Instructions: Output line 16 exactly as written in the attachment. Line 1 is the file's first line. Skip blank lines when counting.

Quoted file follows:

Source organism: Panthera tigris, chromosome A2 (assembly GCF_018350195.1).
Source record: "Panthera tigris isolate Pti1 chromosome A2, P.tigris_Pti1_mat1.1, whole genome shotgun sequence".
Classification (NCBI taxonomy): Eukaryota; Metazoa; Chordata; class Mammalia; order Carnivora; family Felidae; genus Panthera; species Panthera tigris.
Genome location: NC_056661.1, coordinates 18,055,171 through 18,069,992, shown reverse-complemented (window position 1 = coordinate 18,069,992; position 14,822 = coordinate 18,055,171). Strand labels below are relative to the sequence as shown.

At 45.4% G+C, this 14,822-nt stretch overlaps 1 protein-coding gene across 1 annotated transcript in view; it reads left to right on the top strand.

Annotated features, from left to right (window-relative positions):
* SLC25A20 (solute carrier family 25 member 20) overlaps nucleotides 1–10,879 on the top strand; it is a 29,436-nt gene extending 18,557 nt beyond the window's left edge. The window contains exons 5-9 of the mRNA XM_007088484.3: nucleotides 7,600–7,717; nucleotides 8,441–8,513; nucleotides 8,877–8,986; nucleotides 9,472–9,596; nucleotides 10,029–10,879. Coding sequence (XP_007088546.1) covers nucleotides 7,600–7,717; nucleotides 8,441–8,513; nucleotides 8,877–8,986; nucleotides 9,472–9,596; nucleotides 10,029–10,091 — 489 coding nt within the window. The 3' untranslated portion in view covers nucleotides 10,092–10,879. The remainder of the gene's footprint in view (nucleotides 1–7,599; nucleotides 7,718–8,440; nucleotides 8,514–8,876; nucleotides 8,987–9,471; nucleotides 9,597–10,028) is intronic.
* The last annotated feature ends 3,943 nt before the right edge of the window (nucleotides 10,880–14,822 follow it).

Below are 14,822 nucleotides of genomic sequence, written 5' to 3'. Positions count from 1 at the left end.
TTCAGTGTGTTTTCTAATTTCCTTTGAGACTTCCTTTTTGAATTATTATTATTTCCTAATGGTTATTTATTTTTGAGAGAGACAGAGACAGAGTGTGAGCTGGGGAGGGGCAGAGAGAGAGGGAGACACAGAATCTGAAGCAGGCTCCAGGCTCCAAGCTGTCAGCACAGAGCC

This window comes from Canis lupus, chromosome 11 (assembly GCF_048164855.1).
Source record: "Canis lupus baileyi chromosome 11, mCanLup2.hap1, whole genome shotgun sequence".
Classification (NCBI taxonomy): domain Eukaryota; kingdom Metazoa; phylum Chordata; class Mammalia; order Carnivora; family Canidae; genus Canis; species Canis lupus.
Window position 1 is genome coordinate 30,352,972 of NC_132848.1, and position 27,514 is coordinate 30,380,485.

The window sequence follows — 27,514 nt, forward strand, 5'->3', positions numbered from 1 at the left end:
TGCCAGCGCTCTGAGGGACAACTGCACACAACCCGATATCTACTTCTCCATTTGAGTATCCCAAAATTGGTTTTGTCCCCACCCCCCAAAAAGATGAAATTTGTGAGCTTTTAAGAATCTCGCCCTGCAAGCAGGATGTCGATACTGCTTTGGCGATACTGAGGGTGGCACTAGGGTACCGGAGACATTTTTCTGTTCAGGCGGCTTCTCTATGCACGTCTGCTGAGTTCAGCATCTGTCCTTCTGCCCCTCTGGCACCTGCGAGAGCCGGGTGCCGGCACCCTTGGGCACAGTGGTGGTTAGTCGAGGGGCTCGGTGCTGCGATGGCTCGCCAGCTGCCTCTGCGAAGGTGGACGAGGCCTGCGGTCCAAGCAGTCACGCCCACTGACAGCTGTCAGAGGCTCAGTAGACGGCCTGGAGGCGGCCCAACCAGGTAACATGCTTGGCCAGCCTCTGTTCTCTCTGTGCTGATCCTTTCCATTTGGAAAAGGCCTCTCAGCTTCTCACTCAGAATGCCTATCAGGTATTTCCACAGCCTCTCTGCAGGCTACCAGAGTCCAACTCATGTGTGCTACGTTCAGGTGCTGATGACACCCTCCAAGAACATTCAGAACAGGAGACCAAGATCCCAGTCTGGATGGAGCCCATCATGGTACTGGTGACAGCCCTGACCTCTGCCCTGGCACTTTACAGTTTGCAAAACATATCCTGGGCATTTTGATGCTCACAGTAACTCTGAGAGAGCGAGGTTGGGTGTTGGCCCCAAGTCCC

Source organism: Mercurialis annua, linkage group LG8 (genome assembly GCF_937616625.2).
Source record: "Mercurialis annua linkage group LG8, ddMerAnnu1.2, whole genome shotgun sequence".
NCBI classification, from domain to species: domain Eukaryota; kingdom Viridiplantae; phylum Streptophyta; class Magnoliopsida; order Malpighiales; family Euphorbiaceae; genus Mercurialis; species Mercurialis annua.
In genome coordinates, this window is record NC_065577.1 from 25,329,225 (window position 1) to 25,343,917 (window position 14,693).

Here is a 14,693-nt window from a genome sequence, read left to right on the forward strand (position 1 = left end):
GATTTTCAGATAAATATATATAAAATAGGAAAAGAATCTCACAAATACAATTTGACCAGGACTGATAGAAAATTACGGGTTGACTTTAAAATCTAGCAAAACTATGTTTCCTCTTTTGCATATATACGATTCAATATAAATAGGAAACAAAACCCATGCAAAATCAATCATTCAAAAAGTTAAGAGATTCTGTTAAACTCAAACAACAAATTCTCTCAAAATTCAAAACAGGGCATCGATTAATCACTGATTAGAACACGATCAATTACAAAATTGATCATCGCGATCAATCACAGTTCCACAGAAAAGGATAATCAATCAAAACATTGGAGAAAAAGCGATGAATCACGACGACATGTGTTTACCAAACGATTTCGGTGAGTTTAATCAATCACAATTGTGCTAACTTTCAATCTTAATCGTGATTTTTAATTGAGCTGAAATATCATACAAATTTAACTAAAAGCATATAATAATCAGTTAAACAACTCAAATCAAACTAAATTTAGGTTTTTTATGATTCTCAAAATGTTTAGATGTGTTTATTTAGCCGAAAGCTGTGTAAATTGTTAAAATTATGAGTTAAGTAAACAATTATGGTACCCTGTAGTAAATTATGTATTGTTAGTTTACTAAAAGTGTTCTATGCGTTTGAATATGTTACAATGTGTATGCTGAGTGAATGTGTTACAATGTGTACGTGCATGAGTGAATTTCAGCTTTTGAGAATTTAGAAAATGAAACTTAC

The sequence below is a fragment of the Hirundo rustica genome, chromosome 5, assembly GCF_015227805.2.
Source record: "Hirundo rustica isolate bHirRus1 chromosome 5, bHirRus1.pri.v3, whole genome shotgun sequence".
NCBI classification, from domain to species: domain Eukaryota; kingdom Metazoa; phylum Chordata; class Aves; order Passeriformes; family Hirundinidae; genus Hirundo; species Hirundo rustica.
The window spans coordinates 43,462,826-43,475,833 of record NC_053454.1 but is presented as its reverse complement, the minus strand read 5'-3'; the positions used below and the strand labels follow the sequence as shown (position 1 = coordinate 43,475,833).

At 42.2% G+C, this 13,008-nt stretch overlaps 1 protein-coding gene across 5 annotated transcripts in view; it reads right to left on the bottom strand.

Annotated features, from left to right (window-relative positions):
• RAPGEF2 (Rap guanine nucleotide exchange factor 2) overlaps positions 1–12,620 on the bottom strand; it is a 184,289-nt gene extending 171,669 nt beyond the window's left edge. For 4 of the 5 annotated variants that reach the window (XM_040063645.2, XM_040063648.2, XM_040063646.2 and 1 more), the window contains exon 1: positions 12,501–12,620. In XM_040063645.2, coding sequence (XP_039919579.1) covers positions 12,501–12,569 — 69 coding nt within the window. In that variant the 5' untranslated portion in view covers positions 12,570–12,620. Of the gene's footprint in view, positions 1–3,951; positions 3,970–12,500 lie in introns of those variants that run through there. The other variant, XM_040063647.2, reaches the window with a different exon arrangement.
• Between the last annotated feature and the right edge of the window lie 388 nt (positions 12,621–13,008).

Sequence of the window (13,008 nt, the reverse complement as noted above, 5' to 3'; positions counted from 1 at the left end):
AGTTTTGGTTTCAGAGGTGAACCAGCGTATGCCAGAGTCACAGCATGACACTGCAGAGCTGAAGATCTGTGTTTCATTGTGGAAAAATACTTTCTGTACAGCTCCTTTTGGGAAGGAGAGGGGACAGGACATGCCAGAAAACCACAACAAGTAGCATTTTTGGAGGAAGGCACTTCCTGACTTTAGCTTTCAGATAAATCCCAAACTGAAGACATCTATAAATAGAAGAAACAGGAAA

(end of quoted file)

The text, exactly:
TGCCAGCGCTCTGAGGGACAACTGCACACAACCCGATATCTACTTCTCCATTTGAGTATCCCAAAATTGGTTTTGTCCCCACCCCCCAAAAAGATGAAATTTGTGAGCTTTTAAGAATCTCGCCCTGCAAGCAGGATGTCGATACTGCTTTGGCGATACTGAGGGTGGCACTAGGGTACCGGAGACATTTTTCTGTTCAGGCGGCTTCTCTATGCACGTCTGCTGAGTTCAGCATCTGTCCTTCTGCCCCTCTGGCACCTGCGAGAGCCGGGTGCCGGCACCCTTGGGCACAGTGGTGGTTAGTCGAGGGGCTCGGTGCTGCGATGGCTCGCCAGCTGCCTCTGCGAAGGTGGACGAGGCCTGCGGTCCAAGCAGTCACGCCCACTGACAGCTGTCAGAGGCTCAGTAGACGGCCTGGAGGCGGCCCAACCAGGTAACATGCTTGGCCAGCCTCTGTTCTCTCTGTGCTGATCCTTTCCATTTGGAAAAGGCCTCTCAGCTTCTCACTCAGAATGCCTATCAGGTATTTCCACAGCCTCTCTGCAGGCTACCAGAGTCCAACTCATGTGTGCTACGTTCAGGTGCTGATGACACCCTCCAAGAACATTCAGAACAGGAGACCAAGATCCCAGTCTGGATGGAGCCCATCATGGTACTGGTGACAGCCCTGACCTCTGCCCTGGCACTTTACAGTTTGCAAAACATATCCTGGGCATTTTGATGCTCACAGTAACTCTGAGAGAGCGAGGTTGGGTGTTGGCCCCAAGTCCC